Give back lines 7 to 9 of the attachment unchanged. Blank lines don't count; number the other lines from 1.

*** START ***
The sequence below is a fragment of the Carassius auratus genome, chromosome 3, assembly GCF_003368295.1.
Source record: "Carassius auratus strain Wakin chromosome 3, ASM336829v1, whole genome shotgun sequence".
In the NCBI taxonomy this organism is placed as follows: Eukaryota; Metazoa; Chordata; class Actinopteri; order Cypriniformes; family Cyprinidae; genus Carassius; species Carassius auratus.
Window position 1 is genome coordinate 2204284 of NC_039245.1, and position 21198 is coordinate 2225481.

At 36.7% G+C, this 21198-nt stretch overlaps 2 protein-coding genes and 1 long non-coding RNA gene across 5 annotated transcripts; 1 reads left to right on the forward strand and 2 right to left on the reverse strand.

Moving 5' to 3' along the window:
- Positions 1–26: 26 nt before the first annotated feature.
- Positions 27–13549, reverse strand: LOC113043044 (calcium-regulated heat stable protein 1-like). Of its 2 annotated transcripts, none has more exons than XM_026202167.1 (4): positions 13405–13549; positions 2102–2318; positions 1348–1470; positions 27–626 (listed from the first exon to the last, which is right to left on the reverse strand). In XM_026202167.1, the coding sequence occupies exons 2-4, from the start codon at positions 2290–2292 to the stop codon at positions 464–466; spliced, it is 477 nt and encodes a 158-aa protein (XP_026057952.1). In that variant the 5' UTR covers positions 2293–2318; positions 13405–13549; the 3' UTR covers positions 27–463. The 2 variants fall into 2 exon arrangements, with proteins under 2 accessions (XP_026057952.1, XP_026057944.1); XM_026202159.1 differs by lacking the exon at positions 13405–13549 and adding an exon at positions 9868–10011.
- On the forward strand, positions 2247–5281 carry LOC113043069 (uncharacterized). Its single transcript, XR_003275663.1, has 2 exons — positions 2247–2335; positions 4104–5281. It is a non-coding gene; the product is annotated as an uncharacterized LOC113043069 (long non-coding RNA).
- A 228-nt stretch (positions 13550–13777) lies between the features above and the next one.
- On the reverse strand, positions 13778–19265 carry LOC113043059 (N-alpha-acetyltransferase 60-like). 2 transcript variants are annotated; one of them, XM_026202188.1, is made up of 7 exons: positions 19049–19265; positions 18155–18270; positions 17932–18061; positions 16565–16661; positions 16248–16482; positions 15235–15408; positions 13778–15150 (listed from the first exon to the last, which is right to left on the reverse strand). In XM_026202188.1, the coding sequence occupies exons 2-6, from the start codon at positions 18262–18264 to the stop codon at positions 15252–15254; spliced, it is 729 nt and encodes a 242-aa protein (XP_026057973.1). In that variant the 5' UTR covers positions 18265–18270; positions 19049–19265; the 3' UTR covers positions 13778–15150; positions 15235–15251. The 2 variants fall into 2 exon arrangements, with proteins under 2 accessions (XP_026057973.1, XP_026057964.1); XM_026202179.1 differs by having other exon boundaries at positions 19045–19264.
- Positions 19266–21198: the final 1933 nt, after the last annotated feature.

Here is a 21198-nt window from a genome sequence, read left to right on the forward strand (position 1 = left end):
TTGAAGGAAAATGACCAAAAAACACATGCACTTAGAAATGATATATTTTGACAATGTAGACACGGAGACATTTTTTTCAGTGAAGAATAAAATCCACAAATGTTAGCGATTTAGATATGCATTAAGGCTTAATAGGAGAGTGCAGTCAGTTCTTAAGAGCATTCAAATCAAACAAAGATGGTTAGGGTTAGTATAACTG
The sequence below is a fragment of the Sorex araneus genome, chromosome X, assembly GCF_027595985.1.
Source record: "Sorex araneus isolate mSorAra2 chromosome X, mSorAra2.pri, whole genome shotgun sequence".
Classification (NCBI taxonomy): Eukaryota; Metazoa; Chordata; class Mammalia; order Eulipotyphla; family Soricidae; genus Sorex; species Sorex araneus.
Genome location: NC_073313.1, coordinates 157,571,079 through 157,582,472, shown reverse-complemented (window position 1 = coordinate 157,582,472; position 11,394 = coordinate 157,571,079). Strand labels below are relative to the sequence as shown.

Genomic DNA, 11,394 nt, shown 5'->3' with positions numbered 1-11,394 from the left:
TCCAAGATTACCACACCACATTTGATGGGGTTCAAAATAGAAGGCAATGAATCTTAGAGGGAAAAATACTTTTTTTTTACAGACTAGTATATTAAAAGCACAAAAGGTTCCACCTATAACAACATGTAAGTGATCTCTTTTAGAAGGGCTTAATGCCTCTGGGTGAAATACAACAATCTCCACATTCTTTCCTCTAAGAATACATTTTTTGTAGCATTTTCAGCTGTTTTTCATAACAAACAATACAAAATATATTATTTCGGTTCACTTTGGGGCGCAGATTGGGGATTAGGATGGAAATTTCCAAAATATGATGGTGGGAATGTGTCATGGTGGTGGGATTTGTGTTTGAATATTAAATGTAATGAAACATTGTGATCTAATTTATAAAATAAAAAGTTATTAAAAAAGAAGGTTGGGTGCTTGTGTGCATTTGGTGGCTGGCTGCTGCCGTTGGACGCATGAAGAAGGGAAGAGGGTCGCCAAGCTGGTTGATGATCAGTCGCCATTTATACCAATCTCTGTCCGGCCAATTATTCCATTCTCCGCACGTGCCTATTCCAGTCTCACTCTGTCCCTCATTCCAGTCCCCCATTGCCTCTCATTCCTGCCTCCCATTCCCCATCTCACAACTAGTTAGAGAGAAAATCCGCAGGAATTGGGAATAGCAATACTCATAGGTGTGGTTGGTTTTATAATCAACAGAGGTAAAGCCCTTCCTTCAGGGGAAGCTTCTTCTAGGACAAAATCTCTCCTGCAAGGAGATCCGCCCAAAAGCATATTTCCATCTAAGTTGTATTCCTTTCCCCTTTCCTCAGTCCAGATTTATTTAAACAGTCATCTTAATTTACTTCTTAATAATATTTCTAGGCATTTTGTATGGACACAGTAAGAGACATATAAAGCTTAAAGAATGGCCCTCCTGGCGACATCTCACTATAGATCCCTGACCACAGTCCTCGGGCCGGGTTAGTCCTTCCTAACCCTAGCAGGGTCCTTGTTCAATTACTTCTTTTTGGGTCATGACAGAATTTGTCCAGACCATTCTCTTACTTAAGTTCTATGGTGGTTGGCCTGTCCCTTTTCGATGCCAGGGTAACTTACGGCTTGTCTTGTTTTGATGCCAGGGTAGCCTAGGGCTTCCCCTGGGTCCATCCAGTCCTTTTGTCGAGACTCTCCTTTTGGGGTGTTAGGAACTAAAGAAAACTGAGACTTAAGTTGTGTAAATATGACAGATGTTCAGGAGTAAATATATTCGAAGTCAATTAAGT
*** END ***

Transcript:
- Positions 1–26: 26 nt before the first annotated feature.
- Positions 27–13549, reverse strand: LOC113043044 (calcium-regulated heat stable protein 1-like). Of its 2 annotated transcripts, none has more exons than XM_026202167.1 (4): positions 13405–13549; positions 2102–2318; positions 1348–1470; positions 27–626 (listed from the first exon to the last, which is right to left on the reverse strand). In XM_026202167.1, the coding sequence occupies exons 2-4, from the start codon at positions 2290–2292 to the stop codon at positions 464–466; spliced, it is 477 nt and encodes a 158-aa protein (XP_026057952.1). In that variant the 5' UTR covers positions 2293–2318; positions 13405–13549; the 3' UTR covers positions 27–463. The 2 variants fall into 2 exon arrangements, with proteins under 2 accessions (XP_026057952.1, XP_026057944.1); XM_026202159.1 differs by lacking the exon at positions 13405–13549 and adding an exon at positions 9868–10011.
- On the forward strand, positions 2247–5281 carry LOC113043069 (uncharacterized). Its single transcript, XR_003275663.1, has 2 exons — positions 2247–2335; positions 4104–5281. It is a non-coding gene; the product is annotated as an uncharacterized LOC113043069 (long non-coding RNA).